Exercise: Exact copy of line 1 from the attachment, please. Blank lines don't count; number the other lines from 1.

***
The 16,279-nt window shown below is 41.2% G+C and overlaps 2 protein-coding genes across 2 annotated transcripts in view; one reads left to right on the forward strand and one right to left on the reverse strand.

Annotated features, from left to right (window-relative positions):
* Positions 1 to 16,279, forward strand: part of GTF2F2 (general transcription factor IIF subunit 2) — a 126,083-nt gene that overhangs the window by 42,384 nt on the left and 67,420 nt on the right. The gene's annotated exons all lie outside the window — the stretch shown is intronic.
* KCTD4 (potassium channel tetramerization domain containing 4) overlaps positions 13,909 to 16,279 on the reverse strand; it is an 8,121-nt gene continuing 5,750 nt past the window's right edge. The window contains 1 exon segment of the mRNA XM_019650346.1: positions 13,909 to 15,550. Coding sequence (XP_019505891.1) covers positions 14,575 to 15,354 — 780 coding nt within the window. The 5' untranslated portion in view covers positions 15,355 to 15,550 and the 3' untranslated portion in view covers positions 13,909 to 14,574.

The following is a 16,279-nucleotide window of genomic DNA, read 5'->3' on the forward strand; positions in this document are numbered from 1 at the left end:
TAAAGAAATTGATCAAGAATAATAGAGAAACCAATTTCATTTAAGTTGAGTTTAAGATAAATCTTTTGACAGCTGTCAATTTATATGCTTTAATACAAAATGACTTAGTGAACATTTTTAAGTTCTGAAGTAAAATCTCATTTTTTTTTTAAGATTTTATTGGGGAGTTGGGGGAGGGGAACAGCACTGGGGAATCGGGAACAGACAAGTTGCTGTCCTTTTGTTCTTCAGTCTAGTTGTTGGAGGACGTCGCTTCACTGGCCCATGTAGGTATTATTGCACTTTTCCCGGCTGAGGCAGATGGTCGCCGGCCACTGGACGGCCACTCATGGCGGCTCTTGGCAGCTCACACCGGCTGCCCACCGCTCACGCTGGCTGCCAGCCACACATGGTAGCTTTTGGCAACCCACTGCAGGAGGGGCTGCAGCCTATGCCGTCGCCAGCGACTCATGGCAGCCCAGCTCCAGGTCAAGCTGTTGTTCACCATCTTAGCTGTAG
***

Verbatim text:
The 16,279-nt window shown below is 41.2% G+C and overlaps 2 protein-coding genes across 2 annotated transcripts in view; one reads left to right on the forward strand and one right to left on the reverse strand.